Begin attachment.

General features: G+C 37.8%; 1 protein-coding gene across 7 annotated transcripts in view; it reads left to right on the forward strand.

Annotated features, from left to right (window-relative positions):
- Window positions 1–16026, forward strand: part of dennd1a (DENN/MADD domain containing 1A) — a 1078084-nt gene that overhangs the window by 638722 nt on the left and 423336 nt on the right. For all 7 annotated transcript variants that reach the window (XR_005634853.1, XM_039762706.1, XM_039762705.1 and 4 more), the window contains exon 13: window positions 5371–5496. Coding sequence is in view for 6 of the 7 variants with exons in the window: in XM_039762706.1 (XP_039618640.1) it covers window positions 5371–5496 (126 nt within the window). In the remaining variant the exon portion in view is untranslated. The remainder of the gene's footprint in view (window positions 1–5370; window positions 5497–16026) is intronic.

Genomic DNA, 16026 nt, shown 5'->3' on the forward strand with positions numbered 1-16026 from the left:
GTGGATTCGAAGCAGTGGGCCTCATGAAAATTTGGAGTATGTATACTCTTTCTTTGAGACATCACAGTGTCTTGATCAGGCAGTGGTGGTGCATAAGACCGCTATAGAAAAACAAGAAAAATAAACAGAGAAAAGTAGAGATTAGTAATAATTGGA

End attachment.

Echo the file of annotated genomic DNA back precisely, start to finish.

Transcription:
General features: G+C 37.8%; 1 protein-coding gene across 7 annotated transcripts in view; it reads left to right on the forward strand.

Annotated features, from left to right (window-relative positions):
- Window positions 1–16026, forward strand: part of dennd1a (DENN/MADD domain containing 1A) — a 1078084-nt gene that overhangs the window by 638722 nt on the left and 423336 nt on the right. For all 7 annotated transcript variants that reach the window (XR_005634853.1, XM_039762706.1, XM_039762705.1 and 4 more), the window contains exon 13: window positions 5371–5496. Coding sequence is in view for 6 of the 7 variants with exons in the window: in XM_039762706.1 (XP_039618640.1) it covers window positions 5371–5496 (126 nt within the window). In the remaining variant the exon portion in view is untranslated. The remainder of the gene's footprint in view (window positions 1–5370; window positions 5497–16026) is intronic.

Genomic DNA, 16026 nt, shown 5'->3' on the forward strand with positions numbered 1-16026 from the left:
GTGGATTCGAAGCAGTGGGCCTCATGAAAATTTGGAGTATGTATACTCTTTCTTTGAGACATCACAGTGTCTTGATCAGGCAGTGGTGGTGCATAAGACCGCTATAGAAAAACAAGAAAAATAAACAGAGAAAAGTAGAGATTAGTAATAATTGGA